For in reference [16] (or in reference [20]), the experimental flow structure is shown in Figure 21(b). There is a normal shock wave at the throat, and supersonic flow decelerates to subsonic flow through this shock wave. The pressure waves and their reflected waves are located downstream of the normal shock wave. The present SAS model reproduces the flow details well, such as the distribution of wake vortex and wave system. The distances between different vortices are marked in the figures, that is, , , and in Figure 21(a) and , , and in Figure 21(b), and the maximum error between the distances is about 2%. For in Figure 22, the flow structure similar to the flow condition MUR129 of LS89 can be observed. The wake vortices on the SS and PS appear in pairs and shed off alternately. With the shedding of the wake vortices, the pressure waves on both sides are induced and they propagate upstream, and the pressure-side pressure waves reflect on the adjacent vane.

The power spectral density curves in Figure 23 reveal that the turbulent inertial regions are correctly resolved. All the above results illustrate that the numerical methods can reproduce the flow field of real experimental flow conditions and it is reliable for analyzing the flow mechanisms inside transonic HPT.

3.2.2. Local Loss Analysis

In this section, the local entropy generation under supersonic condition is analyzed. Figures 24(a) and 24(b) are the entropy generation rates due to viscous effect and thermal effect, respectively, and Figure 24(c) shows the corresponding local Bejan number distribution. It can be found that although the is greater than 1, the conclusions are consistent with that obtained from the subsonic condition. First, the entropy generation rates are on the same order of magnitude as in Case 1, and then, the Be is between 0.1% and 1% in wakes and boundary layer, while Be is close to 90% in other areas.

4. Conclusions

A modified SAS model based on the Menter SST-SAS model was applied to the numerical simulation and flow mechanism analysis of the transonic turbine. The conclusions are as follows:(1)The wake vortex-related flow is the main origin of unsteadiness and losses in transonic HPT cascade, and local entropy generation analysis shows that the viscous loss is dominant(2)Comparing the RANS results with the time-averaged results of the present SAS, it can be found that the RANS overestimates the base pressure coefficient and cannot predict the nonuniformity and asymmetry of the base pressure, which leads to errors in the prediction of profile loss(3)The formation of suction-side shedding vortex has gone through a complex process of division and reunion, whereas the pressure-side wake vortex has not, due to the asymmetric geometries and pressure conditions. The vortices VPS and induced the generation of pressure-side and suction-side pressure waves, respectively(4)There is energy separation in the wake vortex, and the stagnation temperature difference between the hot region and the cold region is as high as 15%(5)The high-fidelity simulation based on the present SAS model can reveal the length scale and time scale characteristics of the high-pressure turbine. The CPU hours of the present SAS is about 2.5% of the structured LES in the reference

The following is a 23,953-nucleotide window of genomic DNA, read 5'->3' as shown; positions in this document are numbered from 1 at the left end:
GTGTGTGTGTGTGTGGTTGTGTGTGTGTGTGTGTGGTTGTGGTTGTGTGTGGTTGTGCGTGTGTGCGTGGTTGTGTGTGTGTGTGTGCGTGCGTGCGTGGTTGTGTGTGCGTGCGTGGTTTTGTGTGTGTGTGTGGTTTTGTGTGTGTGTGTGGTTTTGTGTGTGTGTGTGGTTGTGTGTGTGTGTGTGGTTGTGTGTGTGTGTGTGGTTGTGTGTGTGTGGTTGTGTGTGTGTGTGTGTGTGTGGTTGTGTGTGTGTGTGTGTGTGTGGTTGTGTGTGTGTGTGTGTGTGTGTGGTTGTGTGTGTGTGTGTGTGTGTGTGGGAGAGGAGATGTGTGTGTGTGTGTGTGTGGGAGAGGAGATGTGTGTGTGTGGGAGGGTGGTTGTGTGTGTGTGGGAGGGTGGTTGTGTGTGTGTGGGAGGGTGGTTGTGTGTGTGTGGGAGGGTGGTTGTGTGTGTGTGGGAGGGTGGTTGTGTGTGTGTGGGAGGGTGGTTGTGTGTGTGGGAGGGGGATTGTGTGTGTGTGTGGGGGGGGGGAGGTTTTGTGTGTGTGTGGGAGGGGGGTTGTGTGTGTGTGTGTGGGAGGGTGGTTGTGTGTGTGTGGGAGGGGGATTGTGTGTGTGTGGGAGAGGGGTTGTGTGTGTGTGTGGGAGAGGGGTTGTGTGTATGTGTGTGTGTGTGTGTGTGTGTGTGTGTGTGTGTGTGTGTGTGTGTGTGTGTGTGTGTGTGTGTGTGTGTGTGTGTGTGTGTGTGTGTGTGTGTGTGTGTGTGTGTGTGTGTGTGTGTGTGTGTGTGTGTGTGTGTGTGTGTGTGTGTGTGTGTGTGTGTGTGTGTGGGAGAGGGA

Future works include continued flow mechanisms in other turbomachinery applications, in particular for multistage turbomachinery design and aerothermal performance analysis.


SAS:Scale-adaptive simulation
RANS:Reynolds averaged N-S simulation
DDES:Delayed detached-eddy simulation
LES:Large eddy simulation
DNS:Direct numerical simulation
PSD:Power spectral density
VPS:Pressure-side shedding vortex
VSS:Suction-side shedding vortex.
:Chord length
:Trailing edge diameter
Re:Reynolds number
Ma:Mach number
:Pressure coefficient
:Stagnation pressure loss coefficient
:von Kármán length scale
:The first velocity derivative
:The second velocity derivative
:Period of a vortex pair
:Grid cell size
:Entropy generation rate
Be:Bejan number
:Induced velocity.
Greek Letters
:von Kármán constant
:Velocity direction
ex:Blade exit
CV:Control volume

Data Availability

The data used to support the findings of this study are available from the corresponding author upon request.

Conflicts of Interest

The authors declare no conflict of interest.

Authors’ Contributions

Dongdong Zhong developed an in-house CFD parallel solver NUAA-Turbo 2.0 under the instruction of Ning Ge. Guoliang Wang proposed a modified SAS model based on the Menter SST-SAS model and applied it to the simulations and mechanism analysis of turbomachinery. Guoliang Wang wrote the paper, and Ning Ge provided insightful opinions. All authors have read and agreed to the published version of the manuscript.


This paper is supported by the AECC Shenyang Engine Research Institute of China. The research is partly supported by the National Key Project GJXM92579.